When I wrote the following review of Gosford Park sometime in early winter, 2002, I had only seen a couple of other Robert Altman films: Nashville, Cookie’s Fortune, and maybe also Short Cuts and The Player, all on smeary VHS tapes that cropped most of the actors out of frame and suffered from such muddy sound mixing that it was impossible to catch the nuances of the dialogue.  In spite of that, I was already an Altman fan.  But seeing Gosford Park in the theater, projected on a big screen in its proper aspect ratio, with decent speakers, I was finally able to see and hear what made his films so special: the vast canvases of people circling each other, and the steady stream of talk—dumb talk, witty talk, come-ons and insults and awkward stammers and barbed quips and subtle evasions.  I loved Gosford Park immediately.  It’s still one of my favorite of Altman’s films; putting in the DVD to take screen captures for this post, I was tempted to re-watch the whole thing.  As I mentioned previously, I was a die-hard “Paulette” at this point in my life, and that shows in the writing here (I still am, of course, but I like to think I no longer ape the style of Ms. Kael’s prose so obviously):

“Altman divides the action between the wealthy guests ‘above stairs’ (refined, quietly loathing one another, gossiping to no end) and the crew of servants below (tireless, embittered, gossiping to no end)—the result is largely comical, and Altman is right to see it all as one big circus, despite the adultery and the murder and the secrets.  He’s too smart to get preachy or even serious now, and too smart to think that we would fall for it, especially coming from him.  It was thirty years ago that he tripped the country music business flat on its face, and now he’s still busy finding farce in the communion of group activities, taking down the pretty masks to unveil the ghouls.  The intimate scenes in his movies are no match for his crowds, because he’s more of a people person than an artist tortured with introversion.  Altman’s genius has always been working the room to catch the silliness, the great stupid irony of it all; he lost in his last films [e.g. Cookie’s Fortune], and now he’s found it again.  He’s in control, and we can feel it. […]

Gosford Park (dir. Robert Altman, 2001).

“It’s strongest in the first half, which culminates in a stunning dinner sequence…As the camera reveals an elegant dining table laid out with all the trimmings, it’s enough to make our mouths water with anticipation, imagining just what will happen when the table fills up with the guests.  And while the lords and their ladies are ambling in with their dinner jackets and gowns, whispering and smoking and shooting glances, sneaking away for affairs in the hallway, the army of servants are cooking and polishing and washing, measuring the distances of the silverware at each place setting.  Thankfully, Altman doesn’t pile on the usual froth about the slaves being nobler than the masters—here, everyone is just as catty and shitty as everyone else.”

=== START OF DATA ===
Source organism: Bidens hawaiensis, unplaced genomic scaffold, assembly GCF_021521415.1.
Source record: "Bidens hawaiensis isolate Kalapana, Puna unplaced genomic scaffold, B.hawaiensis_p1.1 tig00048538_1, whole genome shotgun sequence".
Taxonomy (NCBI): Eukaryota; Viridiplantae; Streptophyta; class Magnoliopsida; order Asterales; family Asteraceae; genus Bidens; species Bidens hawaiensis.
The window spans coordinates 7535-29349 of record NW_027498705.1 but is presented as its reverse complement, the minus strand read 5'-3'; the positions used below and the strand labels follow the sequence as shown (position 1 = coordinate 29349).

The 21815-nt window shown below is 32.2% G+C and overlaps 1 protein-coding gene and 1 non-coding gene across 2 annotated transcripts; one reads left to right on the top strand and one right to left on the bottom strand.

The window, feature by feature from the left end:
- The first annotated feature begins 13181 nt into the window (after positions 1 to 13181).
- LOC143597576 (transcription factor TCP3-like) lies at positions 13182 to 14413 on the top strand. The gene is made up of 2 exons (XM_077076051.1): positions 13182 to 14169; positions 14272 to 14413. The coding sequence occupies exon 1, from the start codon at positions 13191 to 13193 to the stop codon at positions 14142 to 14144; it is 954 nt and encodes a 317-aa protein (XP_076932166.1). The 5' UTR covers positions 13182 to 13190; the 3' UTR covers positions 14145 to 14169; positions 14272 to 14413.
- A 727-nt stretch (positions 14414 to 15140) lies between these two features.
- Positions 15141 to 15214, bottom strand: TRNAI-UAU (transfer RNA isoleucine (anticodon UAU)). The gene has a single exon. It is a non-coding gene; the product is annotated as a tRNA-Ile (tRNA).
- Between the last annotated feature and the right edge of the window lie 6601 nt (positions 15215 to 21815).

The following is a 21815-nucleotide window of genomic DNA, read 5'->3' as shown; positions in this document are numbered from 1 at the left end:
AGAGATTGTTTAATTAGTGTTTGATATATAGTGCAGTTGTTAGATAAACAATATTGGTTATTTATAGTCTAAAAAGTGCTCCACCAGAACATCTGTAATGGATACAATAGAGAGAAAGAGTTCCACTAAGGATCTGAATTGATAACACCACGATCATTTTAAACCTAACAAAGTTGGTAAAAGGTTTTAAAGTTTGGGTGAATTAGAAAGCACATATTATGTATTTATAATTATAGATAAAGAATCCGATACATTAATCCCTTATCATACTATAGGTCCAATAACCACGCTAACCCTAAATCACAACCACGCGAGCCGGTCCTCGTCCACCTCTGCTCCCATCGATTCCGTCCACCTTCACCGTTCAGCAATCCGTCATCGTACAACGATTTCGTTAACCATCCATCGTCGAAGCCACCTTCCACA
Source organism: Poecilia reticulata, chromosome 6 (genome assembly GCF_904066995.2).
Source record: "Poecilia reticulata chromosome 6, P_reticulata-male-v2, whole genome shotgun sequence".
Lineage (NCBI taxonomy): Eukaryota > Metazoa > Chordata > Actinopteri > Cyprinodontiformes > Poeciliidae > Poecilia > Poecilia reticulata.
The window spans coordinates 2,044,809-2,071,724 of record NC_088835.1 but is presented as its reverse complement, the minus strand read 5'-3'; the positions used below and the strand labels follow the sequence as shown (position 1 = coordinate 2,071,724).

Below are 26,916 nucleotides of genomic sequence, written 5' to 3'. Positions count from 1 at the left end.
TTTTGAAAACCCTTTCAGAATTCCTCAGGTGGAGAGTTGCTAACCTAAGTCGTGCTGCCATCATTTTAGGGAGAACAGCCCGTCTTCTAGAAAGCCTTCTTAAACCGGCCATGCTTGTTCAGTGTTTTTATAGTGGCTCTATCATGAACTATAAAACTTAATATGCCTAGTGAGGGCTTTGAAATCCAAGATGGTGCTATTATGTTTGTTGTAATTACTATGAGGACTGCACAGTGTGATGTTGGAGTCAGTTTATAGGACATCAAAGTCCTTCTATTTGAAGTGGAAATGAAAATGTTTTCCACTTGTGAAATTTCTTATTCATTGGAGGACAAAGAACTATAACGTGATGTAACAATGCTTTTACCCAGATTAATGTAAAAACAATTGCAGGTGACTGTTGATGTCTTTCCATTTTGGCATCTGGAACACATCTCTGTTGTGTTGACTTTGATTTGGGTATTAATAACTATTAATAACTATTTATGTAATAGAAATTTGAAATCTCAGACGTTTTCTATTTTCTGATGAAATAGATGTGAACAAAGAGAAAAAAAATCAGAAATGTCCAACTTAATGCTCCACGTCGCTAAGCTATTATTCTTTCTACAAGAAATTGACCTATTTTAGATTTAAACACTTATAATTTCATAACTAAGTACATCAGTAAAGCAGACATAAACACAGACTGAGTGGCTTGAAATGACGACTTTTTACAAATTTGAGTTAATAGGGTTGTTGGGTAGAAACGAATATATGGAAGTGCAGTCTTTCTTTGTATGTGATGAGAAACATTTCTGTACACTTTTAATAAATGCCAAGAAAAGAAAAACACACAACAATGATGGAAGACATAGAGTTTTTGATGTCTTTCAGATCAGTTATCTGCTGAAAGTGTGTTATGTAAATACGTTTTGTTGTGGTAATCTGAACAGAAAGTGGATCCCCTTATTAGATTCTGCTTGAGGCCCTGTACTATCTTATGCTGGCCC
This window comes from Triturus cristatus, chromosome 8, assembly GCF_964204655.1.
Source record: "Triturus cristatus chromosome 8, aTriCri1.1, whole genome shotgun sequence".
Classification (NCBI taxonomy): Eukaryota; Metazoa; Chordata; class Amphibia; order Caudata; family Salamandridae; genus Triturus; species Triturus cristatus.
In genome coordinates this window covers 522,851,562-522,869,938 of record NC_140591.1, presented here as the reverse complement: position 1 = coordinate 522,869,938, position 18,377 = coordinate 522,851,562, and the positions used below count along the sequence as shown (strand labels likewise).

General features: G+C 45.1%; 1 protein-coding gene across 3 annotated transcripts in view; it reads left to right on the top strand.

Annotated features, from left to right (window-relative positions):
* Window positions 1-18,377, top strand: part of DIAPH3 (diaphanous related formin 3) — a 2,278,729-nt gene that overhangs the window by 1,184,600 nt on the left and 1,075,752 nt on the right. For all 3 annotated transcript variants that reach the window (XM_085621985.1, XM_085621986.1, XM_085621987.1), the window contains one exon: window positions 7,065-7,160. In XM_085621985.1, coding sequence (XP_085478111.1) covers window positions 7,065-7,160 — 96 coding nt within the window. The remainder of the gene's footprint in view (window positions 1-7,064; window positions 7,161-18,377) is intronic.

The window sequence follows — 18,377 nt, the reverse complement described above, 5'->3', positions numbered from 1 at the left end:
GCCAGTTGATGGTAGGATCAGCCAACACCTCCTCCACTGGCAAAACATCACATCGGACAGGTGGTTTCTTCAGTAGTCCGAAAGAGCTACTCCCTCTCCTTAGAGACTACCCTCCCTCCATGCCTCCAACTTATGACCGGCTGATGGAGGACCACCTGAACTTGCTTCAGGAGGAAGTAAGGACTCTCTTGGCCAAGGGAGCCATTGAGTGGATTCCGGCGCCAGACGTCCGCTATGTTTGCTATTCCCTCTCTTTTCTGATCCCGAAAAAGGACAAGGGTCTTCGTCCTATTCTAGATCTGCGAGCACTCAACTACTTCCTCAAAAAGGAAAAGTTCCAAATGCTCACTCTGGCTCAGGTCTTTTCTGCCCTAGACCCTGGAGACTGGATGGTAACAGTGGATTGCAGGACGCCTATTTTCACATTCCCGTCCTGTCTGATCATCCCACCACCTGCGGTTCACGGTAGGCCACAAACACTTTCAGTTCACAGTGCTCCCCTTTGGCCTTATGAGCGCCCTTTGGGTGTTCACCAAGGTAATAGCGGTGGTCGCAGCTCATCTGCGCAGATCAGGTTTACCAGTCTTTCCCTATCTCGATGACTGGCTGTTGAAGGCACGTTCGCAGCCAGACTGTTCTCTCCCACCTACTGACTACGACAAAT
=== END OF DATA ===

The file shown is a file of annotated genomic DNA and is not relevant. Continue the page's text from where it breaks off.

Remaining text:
Three women: Kirsten Scott-Thomas, Maggie Smith, Kelly MacDonald.


"Potemkin" and its legacies

Battleship Potemkin: the Odessa steps sequence.

Pauline Kael once referred to Battleship Potemkin (1925) as a “cartoon”; we can assume that she was referring not only to this great film’s rudimentary Marxist characterizations (virile, heroic proles vs. grotesque, corrupt figures of authority) but also to its kinetic visual energy.  It’s a polemical film of cartoon heroes and villains cut together at breakneck speed, one in which action and motion are used as tools of cinematic as well as ideological rhetoric.  For all its reputation as a classroom movie—a staple of Intro-to-Film-Studies courses around the world—Potemkin is compulsively watchable, lean and punchy, perhaps because it was designed as a piece of agit-prop made to engage mass audiences.  Woodrow Wilson is alleged to have said that The Birth of a Nation was like “writing history with lightning,” a claim that could just as easily be applied to Potemkin, the violent shorthand rhythms of which resemble other forms of modern discourse: the clackings of the telegraph and the newspaper press, the screaming capital letters of a broadside, the jagged, stabbing repetitions of Stravinsky’s Rite of Spring.     

The plate-smashing sequence: broken crockery and montage editing, a shower of fragments.

Potemkin is an action movie organized around three action set pieces: the mutiny, the massacre on the Odessa steps, and the rendezvous with the squadron.  In these set pieces we can see not only the seeds of the modern action thriller but the creation of an entire language for generating cinematic tension.  The visual vocabulary of something like Game of Thrones’ “Battle of the Bastards,” with its elaborate clashings of individuals and groups, owes everything to Eisenstein (Potemkin as well as Alexander Nevsky); the battle sequences in Peter Jackson’s The Return of the King are structured as a series of miniature narratives much in the same way that Potemkin’s mutiny and massacre are big stories made up of many smaller ones; and one can’t help but think of Hitchcock’s use of close-ups when, during the finale of Potemkin, the barrels of the cannons stare down the eye of the camera like the assassin’s gun in the Albert Hall sequence of The Man Who Knew Too Much (1956 version).  Is it too much of a stretch to see the half-second-long, almost subliminal close-up of the Union soldier being shot in the face by Scarlett O’Hara in Gone with the Wind as bearing the influence of Eisenstein’s famous close-up of the bloody woman with the pince-nez?  Perhaps; though the reach of Eisenstein’s influence has been so vast that who can say where it stops?